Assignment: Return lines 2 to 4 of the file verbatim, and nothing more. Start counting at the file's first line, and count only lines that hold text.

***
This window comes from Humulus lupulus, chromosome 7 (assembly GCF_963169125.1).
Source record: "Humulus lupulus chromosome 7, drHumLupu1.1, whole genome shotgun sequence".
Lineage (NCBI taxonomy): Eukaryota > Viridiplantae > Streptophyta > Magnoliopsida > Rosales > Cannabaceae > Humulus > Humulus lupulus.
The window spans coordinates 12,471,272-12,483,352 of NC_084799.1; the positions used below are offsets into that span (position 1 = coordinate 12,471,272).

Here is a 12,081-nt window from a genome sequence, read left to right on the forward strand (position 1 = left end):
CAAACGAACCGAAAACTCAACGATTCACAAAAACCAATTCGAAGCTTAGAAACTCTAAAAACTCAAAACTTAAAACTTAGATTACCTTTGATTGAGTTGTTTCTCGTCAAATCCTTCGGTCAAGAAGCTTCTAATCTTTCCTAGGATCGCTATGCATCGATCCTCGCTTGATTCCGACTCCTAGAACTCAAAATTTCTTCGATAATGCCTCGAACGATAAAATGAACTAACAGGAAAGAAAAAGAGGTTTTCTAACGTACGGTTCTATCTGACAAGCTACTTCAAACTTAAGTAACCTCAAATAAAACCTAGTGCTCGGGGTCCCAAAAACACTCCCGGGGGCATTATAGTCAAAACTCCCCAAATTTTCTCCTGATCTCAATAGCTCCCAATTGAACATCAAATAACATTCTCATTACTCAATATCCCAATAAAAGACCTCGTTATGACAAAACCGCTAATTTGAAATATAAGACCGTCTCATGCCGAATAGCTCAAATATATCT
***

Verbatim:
Source record: "Humulus lupulus chromosome 7, drHumLupu1.1, whole genome shotgun sequence".
Lineage (NCBI taxonomy): Eukaryota > Viridiplantae > Streptophyta > Magnoliopsida > Rosales > Cannabaceae > Humulus > Humulus lupulus.
The window spans coordinates 12,471,272-12,483,352 of NC_084799.1; the positions used below are offsets into that span (position 1 = coordinate 12,471,272).